Community Manager
Community Manager

Lady with iPad.jpg 

By Megan Renart


Ah, the much-anticipated tax refund. Have you already started imagining what you might spend it on, like a shiny new tech toy or much-needed weekend getaway?


It can be a nice infusion of cash, but really, what should you do you with your tax refund? How can you use it responsibly?


Yes, the dreaded “R” word — responsibility. Did you just picture your dollar bills swirling down a drain into something you may find boring, like a savings account? Don’t groan just yet. We have an order of operations on how you can handle your windfall in a way that’s both beneficial and fun.


Think of it as the 80/20 rule: It’s OK to “blow” 20% of the windfall, but consider using 80% of it to put that tax refund to work! You can strengthen your financial situation and use the following to:


• Build an emergency fund

• Pay down high-interest or long-term debt

• Apply to longer-term goals (retirement or children’s college education)

• Use toward a big-ticket item, like a new car or house


Not sure where to start? These questions can help you determine where that 80% of your refund should go.


Do you have any bills that are currently past due? Late fees can compound the amount of money you owe, and debt can quickly spiral out of control.


Do you have an emergency fund to cover life’s unexpected expenses? Experts recommend three to six months in savings to cover living expenses should you lose your job or experience an emergency that requires a hefty amount of cash. “Even if you’re receiving a small tax refund, every little bit helps,” says Mikel Van Cleve, a CERTIFIED FINANCIAL PLANNER™ practitioner and director of personal finance advice at USAA. “If you don’t have $1,000 saved yet, focus putting money aside for that. It’s not a matter of if but when something unexpected happens — even if that unexpected expense costs $250, that’s less you’ll have to charge on a credit card.”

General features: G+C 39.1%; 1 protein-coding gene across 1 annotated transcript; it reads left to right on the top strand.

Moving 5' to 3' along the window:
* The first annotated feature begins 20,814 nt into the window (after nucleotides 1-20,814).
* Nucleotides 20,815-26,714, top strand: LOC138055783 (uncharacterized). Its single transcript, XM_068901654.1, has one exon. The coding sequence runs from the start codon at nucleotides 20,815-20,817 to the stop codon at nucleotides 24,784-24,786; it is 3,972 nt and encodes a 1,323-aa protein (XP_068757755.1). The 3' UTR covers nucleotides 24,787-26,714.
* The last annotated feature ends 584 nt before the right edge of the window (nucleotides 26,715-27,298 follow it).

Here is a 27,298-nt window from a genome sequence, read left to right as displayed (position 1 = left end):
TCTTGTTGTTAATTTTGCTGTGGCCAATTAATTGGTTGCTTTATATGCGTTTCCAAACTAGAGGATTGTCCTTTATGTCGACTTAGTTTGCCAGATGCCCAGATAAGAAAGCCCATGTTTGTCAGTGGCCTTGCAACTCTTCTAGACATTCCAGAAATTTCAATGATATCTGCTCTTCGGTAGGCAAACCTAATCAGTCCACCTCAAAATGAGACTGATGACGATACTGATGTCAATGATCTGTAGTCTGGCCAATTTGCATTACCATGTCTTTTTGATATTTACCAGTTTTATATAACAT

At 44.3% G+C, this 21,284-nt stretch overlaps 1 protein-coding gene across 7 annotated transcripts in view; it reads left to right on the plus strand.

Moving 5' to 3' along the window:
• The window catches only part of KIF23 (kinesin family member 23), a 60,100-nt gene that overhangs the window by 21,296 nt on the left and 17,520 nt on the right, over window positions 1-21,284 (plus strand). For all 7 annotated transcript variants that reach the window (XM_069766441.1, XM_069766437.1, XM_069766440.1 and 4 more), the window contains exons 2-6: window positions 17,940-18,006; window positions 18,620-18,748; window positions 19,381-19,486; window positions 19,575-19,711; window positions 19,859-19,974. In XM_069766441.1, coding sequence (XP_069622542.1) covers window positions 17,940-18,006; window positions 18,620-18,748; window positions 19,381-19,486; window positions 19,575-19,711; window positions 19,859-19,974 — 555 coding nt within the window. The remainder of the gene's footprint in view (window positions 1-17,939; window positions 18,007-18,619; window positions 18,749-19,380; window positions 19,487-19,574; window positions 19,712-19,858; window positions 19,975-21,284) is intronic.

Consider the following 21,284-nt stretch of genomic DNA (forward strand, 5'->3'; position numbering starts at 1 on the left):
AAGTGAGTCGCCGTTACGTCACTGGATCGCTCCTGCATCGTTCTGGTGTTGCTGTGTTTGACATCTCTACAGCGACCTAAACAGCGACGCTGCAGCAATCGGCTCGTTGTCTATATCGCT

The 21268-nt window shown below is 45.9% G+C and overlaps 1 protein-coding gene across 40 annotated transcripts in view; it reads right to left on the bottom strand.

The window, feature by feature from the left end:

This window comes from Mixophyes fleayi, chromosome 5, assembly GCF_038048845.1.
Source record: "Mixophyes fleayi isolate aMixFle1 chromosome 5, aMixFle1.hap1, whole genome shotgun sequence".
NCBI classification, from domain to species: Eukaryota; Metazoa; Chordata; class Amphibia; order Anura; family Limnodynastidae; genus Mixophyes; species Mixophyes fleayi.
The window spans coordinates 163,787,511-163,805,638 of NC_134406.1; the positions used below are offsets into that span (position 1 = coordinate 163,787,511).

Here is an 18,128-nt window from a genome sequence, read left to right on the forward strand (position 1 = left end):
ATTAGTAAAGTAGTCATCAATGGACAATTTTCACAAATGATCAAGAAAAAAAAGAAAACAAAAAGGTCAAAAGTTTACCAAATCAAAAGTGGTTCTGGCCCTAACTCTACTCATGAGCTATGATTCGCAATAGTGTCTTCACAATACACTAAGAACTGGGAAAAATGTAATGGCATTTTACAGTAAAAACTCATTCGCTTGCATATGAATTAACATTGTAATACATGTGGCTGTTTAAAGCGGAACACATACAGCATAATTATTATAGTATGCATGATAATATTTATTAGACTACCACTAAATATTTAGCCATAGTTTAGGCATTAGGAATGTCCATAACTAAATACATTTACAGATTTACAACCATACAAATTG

Have you maxed out your retirement contributions? You can always take out a loan for a car or a home, but no one will give you a loan for retirement — so if you haven’t started saving intently for retirement, start . . . now.


Do you have any of the following debt?


• Student loan

• Credit card

• Medical debt

• Home mortgage

• Car loan


If so, an extra payment can make a dent and help you climb out of a hole much quicker. Lowering the outstanding balance from month to month means less interest to accrue, which will help you pay balances down faster.


Are you currently saving for a big-ticket item, like a house or a new car? If so, then some or all of your tax refund may go toward that.


If you have an emergency fund, are saving for retirement and properly managing your debts, excellent! You can afford to spend money on something that improves your quality of life, such as a vacation, a gym membership, a coding class or a home improvement project. Just don’t let your spending get out of control.


Make the most of your tax refund. Use USAA’s Savings Booster to automatically transfer a portion of your tax refund to savings.


Bank products provided by USAA Federal Savings Bank, Member FDIC.


Certified Financial Planner Board of Standards, Inc. owns the certification marks CFP® and CERTIFIED FINANCIAL PLANNER™ in the United States, which it awards to individuals who successfully complete the CFP Board’s initial and ongoing certification requirements.


250323 - 0219